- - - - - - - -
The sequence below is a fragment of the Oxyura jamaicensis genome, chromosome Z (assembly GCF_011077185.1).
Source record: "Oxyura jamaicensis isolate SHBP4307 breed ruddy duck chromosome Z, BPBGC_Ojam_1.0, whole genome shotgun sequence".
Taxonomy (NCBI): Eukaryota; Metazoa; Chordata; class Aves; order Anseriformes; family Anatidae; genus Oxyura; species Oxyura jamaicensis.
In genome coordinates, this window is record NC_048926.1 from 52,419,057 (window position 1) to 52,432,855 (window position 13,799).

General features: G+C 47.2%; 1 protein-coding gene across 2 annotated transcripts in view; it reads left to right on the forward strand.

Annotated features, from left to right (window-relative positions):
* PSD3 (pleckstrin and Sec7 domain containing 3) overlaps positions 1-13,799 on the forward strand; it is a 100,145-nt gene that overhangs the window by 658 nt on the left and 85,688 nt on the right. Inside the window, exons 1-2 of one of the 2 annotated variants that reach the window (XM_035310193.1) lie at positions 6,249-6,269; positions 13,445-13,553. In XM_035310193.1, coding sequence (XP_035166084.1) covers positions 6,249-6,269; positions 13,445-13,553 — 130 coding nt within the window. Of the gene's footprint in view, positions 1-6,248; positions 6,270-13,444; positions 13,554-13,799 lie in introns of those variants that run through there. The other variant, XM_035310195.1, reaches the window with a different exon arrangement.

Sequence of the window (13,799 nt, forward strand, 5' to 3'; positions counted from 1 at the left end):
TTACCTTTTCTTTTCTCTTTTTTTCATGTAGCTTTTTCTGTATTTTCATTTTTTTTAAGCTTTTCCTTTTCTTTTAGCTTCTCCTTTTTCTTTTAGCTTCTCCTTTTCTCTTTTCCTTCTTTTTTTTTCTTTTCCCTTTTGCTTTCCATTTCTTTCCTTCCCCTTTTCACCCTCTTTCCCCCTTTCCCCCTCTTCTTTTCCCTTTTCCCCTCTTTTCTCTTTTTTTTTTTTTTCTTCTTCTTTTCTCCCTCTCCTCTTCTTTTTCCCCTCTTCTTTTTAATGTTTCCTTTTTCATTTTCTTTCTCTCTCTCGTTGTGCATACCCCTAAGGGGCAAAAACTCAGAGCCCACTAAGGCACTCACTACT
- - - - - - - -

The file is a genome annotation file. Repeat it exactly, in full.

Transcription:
The sequence below is a fragment of the Oxyura jamaicensis genome, chromosome Z (assembly GCF_011077185.1).
Source record: "Oxyura jamaicensis isolate SHBP4307 breed ruddy duck chromosome Z, BPBGC_Ojam_1.0, whole genome shotgun sequence".
Taxonomy (NCBI): Eukaryota; Metazoa; Chordata; class Aves; order Anseriformes; family Anatidae; genus Oxyura; species Oxyura jamaicensis.
In genome coordinates, this window is record NC_048926.1 from 52,419,057 (window position 1) to 52,432,855 (window position 13,799).

General features: G+C 47.2%; 1 protein-coding gene across 2 annotated transcripts in view; it reads left to right on the forward strand.

Annotated features, from left to right (window-relative positions):
* PSD3 (pleckstrin and Sec7 domain containing 3) overlaps positions 1-13,799 on the forward strand; it is a 100,145-nt gene that overhangs the window by 658 nt on the left and 85,688 nt on the right. Inside the window, exons 1-2 of one of the 2 annotated variants that reach the window (XM_035310193.1) lie at positions 6,249-6,269; positions 13,445-13,553. In XM_035310193.1, coding sequence (XP_035166084.1) covers positions 6,249-6,269; positions 13,445-13,553 — 130 coding nt within the window. Of the gene's footprint in view, positions 1-6,248; positions 6,270-13,444; positions 13,554-13,799 lie in introns of those variants that run through there. The other variant, XM_035310195.1, reaches the window with a different exon arrangement.

Sequence of the window (13,799 nt, forward strand, 5' to 3'; positions counted from 1 at the left end):
TTACCTTTTCTTTTCTCTTTTTTTCATGTAGCTTTTTCTGTATTTTCATTTTTTTTAAGCTTTTCCTTTTCTTTTAGCTTCTCCTTTTTCTTTTAGCTTCTCCTTTTCTCTTTTCCTTCTTTTTTTTTCTTTTCCCTTTTGCTTTCCATTTCTTTCCTTCCCCTTTTCACCCTCTTTCCCCCTTTCCCCCTCTTCTTTTCCCTTTTCCCCTCTTTTCTCTTTTTTTTTTTTTTCTTCTTCTTTTCTCCCTCTCCTCTTCTTTTTCCCCTCTTCTTTTTAATGTTTCCTTTTTCATTTTCTTTCTCTCTCTCGTTGTGCATACCCCTAAGGGGCAAAAACTCAGAGCCCACTAAGGCACTCACTACT